Look after your feet

No, you don’t need carbon racing shoes. But yes, you probably need to level up what’s on your feet. Running is generally one of the more affordable sports, historically speaking. The specific equipment or space you need is a lot less than many other pursuits, but - your feet are incredibly important, and wearing the wrong shoes could be a fast track to the injured list.

Tim recommends hitting up a specialty running store and speaking to a staff member about what’s right for you.

“It’s important, especially when you’re just starting out, that you go and speak to someone and get the shoe that’s right for you. Over time you’ll get to know what works for you but initially having someone lead you down the right path is well worth it - as tempting as it can be to buy something that looks cool online.”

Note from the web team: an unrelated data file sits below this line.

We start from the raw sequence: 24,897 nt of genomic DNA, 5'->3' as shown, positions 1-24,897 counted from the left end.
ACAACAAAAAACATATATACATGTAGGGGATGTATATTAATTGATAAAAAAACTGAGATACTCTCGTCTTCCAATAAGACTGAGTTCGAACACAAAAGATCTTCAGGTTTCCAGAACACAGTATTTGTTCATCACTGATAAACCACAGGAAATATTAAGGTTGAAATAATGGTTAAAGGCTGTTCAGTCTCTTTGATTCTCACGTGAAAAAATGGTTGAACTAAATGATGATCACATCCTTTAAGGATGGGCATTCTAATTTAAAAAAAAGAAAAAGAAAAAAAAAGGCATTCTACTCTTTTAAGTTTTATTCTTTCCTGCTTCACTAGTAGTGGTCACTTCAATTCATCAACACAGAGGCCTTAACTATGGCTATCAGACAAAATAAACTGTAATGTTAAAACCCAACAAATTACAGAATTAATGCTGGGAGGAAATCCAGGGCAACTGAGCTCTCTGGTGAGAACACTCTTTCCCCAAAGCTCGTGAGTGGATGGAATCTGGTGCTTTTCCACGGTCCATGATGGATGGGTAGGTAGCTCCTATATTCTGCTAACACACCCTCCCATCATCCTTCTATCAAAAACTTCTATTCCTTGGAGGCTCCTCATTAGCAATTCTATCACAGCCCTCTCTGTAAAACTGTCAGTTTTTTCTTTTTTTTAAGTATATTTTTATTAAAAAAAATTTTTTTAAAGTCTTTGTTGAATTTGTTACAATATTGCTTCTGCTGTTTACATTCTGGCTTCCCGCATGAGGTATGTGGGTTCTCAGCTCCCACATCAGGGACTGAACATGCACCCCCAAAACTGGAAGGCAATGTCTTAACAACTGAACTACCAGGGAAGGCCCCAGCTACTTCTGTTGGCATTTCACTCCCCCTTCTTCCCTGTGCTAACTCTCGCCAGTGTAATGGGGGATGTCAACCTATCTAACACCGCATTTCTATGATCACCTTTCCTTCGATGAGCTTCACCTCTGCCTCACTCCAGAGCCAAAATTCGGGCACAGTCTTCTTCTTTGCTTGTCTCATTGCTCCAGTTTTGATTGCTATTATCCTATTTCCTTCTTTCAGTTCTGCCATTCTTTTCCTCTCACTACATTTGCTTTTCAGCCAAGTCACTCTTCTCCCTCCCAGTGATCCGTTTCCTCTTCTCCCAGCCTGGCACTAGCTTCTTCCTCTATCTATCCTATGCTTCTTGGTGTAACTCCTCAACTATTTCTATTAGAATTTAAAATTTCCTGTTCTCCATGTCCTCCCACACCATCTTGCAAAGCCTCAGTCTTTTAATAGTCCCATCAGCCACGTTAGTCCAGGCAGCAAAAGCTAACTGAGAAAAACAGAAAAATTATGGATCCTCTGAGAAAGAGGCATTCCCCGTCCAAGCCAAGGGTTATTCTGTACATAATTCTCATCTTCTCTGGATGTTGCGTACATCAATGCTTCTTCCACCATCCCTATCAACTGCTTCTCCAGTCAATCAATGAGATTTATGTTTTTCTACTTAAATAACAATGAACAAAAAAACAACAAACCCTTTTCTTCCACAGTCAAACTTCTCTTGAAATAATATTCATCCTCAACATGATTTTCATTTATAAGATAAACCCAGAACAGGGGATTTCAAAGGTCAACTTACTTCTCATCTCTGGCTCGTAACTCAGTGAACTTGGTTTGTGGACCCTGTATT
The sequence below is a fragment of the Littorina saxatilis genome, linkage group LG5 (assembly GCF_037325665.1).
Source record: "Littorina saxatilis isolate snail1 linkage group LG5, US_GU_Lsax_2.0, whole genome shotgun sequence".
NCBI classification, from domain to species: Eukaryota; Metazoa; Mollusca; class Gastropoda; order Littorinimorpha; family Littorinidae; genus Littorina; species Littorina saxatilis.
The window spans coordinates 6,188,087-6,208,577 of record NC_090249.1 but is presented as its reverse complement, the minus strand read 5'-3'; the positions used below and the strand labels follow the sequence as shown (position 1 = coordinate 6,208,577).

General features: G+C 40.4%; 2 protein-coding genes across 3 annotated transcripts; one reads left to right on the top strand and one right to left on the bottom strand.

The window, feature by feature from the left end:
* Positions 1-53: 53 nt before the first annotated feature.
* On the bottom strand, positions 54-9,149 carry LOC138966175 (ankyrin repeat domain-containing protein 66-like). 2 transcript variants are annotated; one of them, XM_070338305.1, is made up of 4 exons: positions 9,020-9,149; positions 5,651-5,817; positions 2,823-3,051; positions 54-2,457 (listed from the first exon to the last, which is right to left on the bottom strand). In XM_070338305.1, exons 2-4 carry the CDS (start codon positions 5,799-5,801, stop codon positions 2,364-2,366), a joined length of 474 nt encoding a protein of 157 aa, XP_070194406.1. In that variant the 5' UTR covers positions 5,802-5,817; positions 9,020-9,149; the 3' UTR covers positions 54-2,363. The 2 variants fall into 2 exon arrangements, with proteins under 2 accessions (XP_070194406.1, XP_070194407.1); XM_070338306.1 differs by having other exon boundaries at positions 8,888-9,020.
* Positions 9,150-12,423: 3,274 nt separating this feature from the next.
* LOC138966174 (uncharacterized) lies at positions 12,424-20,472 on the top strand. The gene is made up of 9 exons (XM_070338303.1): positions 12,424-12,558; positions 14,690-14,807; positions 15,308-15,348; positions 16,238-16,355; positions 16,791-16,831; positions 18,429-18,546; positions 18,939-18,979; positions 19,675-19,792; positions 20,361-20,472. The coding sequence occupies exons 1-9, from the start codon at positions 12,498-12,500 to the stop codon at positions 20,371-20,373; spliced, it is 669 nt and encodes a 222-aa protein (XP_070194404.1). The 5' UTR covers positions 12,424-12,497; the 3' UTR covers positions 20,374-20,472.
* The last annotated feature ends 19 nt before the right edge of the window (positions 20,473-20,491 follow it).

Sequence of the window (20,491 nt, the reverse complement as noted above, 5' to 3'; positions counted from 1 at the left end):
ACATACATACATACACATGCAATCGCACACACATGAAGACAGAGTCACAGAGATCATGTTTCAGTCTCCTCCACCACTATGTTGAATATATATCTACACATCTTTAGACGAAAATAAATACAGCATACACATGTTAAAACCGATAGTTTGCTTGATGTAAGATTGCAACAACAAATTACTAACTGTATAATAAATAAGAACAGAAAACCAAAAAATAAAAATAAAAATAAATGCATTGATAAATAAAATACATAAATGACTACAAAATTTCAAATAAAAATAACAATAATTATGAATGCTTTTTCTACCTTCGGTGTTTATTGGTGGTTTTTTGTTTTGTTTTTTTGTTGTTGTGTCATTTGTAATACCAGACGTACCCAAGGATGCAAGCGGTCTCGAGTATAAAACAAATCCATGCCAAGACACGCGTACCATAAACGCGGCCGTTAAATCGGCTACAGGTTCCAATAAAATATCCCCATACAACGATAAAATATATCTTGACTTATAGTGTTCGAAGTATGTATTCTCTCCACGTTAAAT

As runners, we know shoe choice is a very personal thing as well - I rarely trust my mates to order a beer for me, so I wouldn't buy the same shoes as them just because they like them!


So there you have it - 5 great tips whether you're just starting out, or whether you're the person being asked to guide a new runner. Getting into something new is always easier if you have someone to share the experience with; so try and link up with a buddy as you get more into running (but that doesn't mean you can't do it solo!).